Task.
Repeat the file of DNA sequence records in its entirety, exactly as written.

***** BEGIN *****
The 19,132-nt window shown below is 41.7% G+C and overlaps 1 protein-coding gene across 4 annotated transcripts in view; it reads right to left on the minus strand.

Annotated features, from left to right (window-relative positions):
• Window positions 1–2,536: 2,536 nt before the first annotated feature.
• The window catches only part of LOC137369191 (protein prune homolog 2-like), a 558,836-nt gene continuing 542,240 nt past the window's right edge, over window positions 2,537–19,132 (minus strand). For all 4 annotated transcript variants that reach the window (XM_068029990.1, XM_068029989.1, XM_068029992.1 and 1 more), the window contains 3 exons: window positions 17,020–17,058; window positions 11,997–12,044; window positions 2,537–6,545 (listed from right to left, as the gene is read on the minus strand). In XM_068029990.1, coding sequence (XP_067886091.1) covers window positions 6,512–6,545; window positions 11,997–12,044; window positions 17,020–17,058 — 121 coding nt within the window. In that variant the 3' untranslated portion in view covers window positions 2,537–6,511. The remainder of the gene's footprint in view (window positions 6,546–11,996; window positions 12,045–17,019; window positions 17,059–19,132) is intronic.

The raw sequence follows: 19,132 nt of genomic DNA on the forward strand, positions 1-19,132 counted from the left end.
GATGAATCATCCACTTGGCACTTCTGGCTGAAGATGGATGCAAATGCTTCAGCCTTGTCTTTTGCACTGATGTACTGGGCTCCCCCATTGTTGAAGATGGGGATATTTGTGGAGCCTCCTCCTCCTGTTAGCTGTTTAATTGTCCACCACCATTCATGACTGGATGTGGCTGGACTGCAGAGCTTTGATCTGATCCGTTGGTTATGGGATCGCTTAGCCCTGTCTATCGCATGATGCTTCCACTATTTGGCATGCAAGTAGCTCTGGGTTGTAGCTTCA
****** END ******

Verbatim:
The 19,132-nt window shown below is 41.7% G+C and overlaps 1 protein-coding gene across 4 annotated transcripts in view; it reads right to left on the minus strand.

Annotated features, from left to right (window-relative positions):
• Window positions 1–2,536: 2,536 nt before the first annotated feature.
• The window catches only part of LOC137369191 (protein prune homolog 2-like), a 558,836-nt gene continuing 542,240 nt past the window's right edge, over window positions 2,537–19,132 (minus strand). For all 4 annotated transcript variants that reach the window (XM_068029990.1, XM_068029989.1, XM_068029992.1 and 1 more), the window contains 3 exons: window positions 17,020–17,058; window positions 11,997–12,044; window positions 2,537–6,545 (listed from right to left, as the gene is read on the minus strand). In XM_068029990.1, coding sequence (XP_067886091.1) covers window positions 6,512–6,545; window positions 11,997–12,044; window positions 17,020–17,058 — 121 coding nt within the window. In that variant the 3' untranslated portion in view covers window positions 2,537–6,511. The remainder of the gene's footprint in view (window positions 6,546–11,996; window positions 12,045–17,019; window positions 17,059–19,132) is intronic.

The raw sequence follows: 19,132 nt of genomic DNA on the forward strand, positions 1-19,132 counted from the left end.
GATGAATCATCCACTTGGCACTTCTGGCTGAAGATGGATGCAAATGCTTCAGCCTTGTCTTTTGCACTGATGTACTGGGCTCCCCCATTGTTGAAGATGGGGATATTTGTGGAGCCTCCTCCTCCTGTTAGCTGTTTAATTGTCCACCACCATTCATGACTGGATGTGGCTGGACTGCAGAGCTTTGATCTGATCCGTTGGTTATGGGATCGCTTAGCCCTGTCTATCGCATGATGCTTCCACTATTTGGCATGCAAGTAGCTCTGGGTTGTAGCTTCA